Food becomes an experience in Chisolm’s Restaurant at Caves House, one of only two remaining Grand Dining Rooms in Australia or enjoy a drink at Jeremiah’s Bar & Lounge. Light food options are catered for at the recently renovated Caves Café.

Visit Jenolan Caves now for a more intimate experience or wait till the renovations are complete later in 2021. Either way, you won’t be disappointed.

*Note – due to covid, cave tours are limited and have become exclusive experiences that on weekends include various dining or accommodation options. On weekdays it is still possible to choose a cave only experience, but they are limited in number. With fewer people allowed on the tours, the experience becomes even more special and memorable.

**Note – work is currently being undertaken to dredge the lake and upgrade the facilities. Once complete the $20m upgrade will provide boardwalks, viewing platforms and an education centre—completion due mid-2021.

How to Get There: Pacific Motorway M1 toward Sydney, M2, M7, M4 towards Katoomba. Pass Katoomba, then at Hartley Historic Village, turn left at the Jenolan Caves turnoff. Check for road closures on Jenolan Caves Road. Cost: Approximately $29 to $43 fuel cost + tolls. Travel Time: 4 hours, 2 mins.

The Lighthouse and Blowhole, Kiama. Credit: Destination NSW

KIAMA (3 hours, 31 mins SOUTH)

Located on the Illawarra south coast of NSW, Kiama is where the beach meets the escarpment. The area is most famous for its spectacular coastline, iconic lighthouse and one of the world’s biggest blowholes that delight visitors of any age. Rolling green hills dotted with cattle spill down to the sea and the natural wonders of the Minnamurra Rainforest and Saddleback Mountain are not far away and totally worth exploring.

Named after the indigenous Wodi Wodi name Kiaram-a which means “where the sea makes a noise”, a reference to the blowhole, Kiama was a heavily bush-clad region through which the nomadic Dharawal people regularly travelled before white settlement. In 1797 George Bass sailed alongside the blowhole and became the first European to witness this spectacular sight. He also noticed the red cedar rainforests, and by 1812 the white settlers had begun clearing the land. Basalt also attracted settlers, and by 1832 the first permanent residence was established.

To immerse yourself in the history of the area pick up a heritage walks brochure from the visitor information centre. Explore Pilot’s Cottage Museum, a maritime and regional museum that was built in 1881, that provides information on history relating to shipping, the cedar industry and basalt quarries or walk to the historic Terrace Houses, originally built for the local quarry workers in 1886 and now house a unique selection of eateries, crafts, collectables and clothing stores.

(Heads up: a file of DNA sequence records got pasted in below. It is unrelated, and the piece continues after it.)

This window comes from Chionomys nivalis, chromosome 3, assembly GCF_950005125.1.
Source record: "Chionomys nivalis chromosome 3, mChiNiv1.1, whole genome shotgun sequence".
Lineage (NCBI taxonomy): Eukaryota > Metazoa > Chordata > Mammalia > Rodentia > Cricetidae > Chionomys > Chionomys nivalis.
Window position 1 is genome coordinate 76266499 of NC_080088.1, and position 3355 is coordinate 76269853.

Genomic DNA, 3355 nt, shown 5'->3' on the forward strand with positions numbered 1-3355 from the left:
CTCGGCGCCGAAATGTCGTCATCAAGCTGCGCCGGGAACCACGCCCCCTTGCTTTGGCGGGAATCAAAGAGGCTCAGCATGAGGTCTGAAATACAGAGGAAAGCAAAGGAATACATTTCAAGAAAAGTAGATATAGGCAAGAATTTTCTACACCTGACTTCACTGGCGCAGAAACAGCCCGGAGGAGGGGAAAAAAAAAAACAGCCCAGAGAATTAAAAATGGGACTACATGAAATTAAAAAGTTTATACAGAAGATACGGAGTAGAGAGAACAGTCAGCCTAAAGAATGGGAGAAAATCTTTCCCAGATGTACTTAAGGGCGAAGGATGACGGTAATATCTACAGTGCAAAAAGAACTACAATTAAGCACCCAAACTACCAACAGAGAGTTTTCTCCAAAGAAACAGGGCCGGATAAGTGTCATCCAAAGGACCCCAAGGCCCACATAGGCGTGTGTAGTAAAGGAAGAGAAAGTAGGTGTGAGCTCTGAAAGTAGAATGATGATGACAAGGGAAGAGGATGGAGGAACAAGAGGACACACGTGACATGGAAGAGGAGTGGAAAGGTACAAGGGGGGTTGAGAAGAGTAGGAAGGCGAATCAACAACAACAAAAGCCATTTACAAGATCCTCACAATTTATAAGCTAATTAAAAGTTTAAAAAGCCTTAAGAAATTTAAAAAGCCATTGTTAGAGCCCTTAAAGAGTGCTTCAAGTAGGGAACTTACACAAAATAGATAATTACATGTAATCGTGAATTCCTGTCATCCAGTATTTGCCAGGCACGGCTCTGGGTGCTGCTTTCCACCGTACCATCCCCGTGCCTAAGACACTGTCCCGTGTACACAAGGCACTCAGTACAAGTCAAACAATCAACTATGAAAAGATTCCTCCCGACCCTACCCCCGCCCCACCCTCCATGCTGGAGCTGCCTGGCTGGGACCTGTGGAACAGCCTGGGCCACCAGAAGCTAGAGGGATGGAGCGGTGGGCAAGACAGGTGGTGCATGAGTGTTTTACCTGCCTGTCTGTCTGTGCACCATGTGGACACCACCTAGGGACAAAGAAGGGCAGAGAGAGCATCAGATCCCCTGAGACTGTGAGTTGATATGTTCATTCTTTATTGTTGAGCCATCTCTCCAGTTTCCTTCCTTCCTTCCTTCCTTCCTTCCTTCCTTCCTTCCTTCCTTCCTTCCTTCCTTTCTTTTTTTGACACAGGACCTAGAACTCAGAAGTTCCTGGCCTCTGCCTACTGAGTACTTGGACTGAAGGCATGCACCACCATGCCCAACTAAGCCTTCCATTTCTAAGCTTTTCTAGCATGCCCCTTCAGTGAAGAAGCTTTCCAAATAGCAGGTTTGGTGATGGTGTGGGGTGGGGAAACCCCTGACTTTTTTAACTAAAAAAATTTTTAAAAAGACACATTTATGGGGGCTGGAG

Kiama has been one of Sydney’s favourite holiday spots since the train line was opened in 1893 and also boasts one of Australia’s most scenic coastal walks that stretches 20km from the mouth of the Minnamurra River south through Kiama to Gerringong’s Werri Beach. With easy access points and suitable for most fitness levels, there’s no better way to take in the natural beauty of the area. Don’t forget your swimmers so you can take a dip, your binoculars to whale watch and your camera/phone for those insta-worthy snaps.

Markets, Kiama. Credit: Destination NSW

Kiama has a special seaside vibe that’s enhanced by the rural villages and farmlands surrounding it. Nowhere is this more obvious than at the weekly Kiama Farmers’ Market held every Wednesday at Coronation Park, right next to Surf Beach – local produce is the name of the game, and you can chat to all the local farmers and food providores as you fill your food basket. If arts and craft are more your thing, then time your visit for the third Sunday of the month so you can enjoy the Kiama Seaside Markets where over 100 stalls offer everything from handcrafted gifts, locally designed clothing, jewellery, art, vintage and upcycled products.

Kiama is a true foodie haven with more than 50 cafés and restaurants to choose from, wineries and micro-breweries just down the road in Gerringong and even hands-on farmhouse workshops where you can learn cheesemaking, breadmaking, baking, jams and preserves, kombucha and even coffee bean harvesting.

Surf beaches, water sports, beach life – it’s all there just a stroll away from one of the many accommodation options available. And there’s a lot of accommodation to choose from, with everything from glamping, resorts, b&bs, self-contained cottages or units, pubs and a large number of caravan parks. Kiama has been showing holidaymakers a good time for almost 130 years, so it really knows what it’s doing!

How to Get There: Via Pacific Motorway M1, M7, Hume Motorway, M31 bypassing most of Sydney city. Cost: Approximately $30 to $50 fuel cost + tolls. Travel Time: 3 hours, 31 mins.